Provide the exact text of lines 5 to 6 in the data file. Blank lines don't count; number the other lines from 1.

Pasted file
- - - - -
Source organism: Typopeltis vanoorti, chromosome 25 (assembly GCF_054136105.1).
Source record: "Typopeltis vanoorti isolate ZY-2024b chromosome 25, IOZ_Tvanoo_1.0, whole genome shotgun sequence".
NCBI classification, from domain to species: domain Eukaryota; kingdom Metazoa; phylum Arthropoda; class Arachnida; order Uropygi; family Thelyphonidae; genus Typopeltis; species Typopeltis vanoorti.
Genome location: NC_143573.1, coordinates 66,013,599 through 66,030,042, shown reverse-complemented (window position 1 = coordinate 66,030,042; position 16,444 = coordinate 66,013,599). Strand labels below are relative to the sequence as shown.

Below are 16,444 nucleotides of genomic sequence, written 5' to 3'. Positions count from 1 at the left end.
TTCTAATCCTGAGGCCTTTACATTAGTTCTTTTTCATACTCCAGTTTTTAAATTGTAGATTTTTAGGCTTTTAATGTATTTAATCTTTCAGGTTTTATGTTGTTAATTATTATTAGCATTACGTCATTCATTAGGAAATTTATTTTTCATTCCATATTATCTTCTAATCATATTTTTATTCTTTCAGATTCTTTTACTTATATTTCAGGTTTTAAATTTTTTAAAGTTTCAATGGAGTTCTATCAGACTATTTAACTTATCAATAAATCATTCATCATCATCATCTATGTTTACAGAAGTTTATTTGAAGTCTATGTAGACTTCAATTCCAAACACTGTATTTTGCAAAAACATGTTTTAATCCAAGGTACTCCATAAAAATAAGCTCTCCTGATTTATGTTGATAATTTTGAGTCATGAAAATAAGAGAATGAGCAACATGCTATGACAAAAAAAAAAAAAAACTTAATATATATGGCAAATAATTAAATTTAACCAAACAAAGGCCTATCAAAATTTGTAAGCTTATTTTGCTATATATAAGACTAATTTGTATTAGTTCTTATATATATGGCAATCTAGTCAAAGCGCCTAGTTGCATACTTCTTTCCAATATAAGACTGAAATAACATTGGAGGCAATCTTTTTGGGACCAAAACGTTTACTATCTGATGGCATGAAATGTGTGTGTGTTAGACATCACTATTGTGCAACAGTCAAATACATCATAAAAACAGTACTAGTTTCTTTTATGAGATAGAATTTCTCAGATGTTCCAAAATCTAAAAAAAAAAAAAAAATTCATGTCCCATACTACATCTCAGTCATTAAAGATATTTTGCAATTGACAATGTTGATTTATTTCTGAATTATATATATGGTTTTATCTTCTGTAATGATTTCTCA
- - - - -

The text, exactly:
Below are 16,444 nucleotides of genomic sequence, written 5' to 3'. Positions count from 1 at the left end.
TTCTAATCCTGAGGCCTTTACATTAGTTCTTTTTCATACTCCAGTTTTTAAATTGTAGATTTTTAGGCTTTTAATGTATTTAATCTTTCAGGTTTTATGTTGTTAATTATTATTAGCATTACGTCATTCATTAGGAAATTTATTTTTCATTCCATATTATCTTCTAATCATATTTTTATTCTTTCAGATTCTTTTACTTATATTTCAGGTTTTAAATTTTTTAAAGTTTCAATGGAGTTCTATCAGACTATTTAACTTATCAATAAATCATTCATCATCATCATCTATGTTTACAGAAGTTTATTTGAAGTCTATGTAGACTTCAATTCCAAACACTGTATTTTGCAAAAACATGTTTTAATCCAAGGTACTCCATAAAAATAAGCTCTCCTGATTTATGTTGATAATTTTGAGTCATGAAAATAAGAGAATGAGCAACATGCTATGACAAAAAAAAAAAAAAACTTAATATATATGGCAAATAATTAAATTTAACCAAACAAAGGCCTATCAAAATTTGTAAGCTTATTTTGCTATATATAAGACTAATTTGTATTAGTTCTTATATATATGGCAATCTAGTCAAAGCGCCTAGTTGCATACTTCTTTCCAATATAAGACTGAAATAACATTGGAGGCAATCTTTTTGGGACCAAAACGTTTACTATCTGATGGCATGAAATGTGTGTGTGTTAGACATCACTATTGTGCAACAGTCAAATACATCATAAAAACAGTACTAGTTTCTTTTATGAGATAGAATTTCTCAGATGTTCCAAAATCTAAAAAAAAAAAAAAAATTCATGTCCCATACTACATCTCAGTCATTAAAGATATTTTGCAATTGACAATGTTGATTTATTTCTGAATTATATATATGGTTTTATCTTCTGTAATGATTTCTCA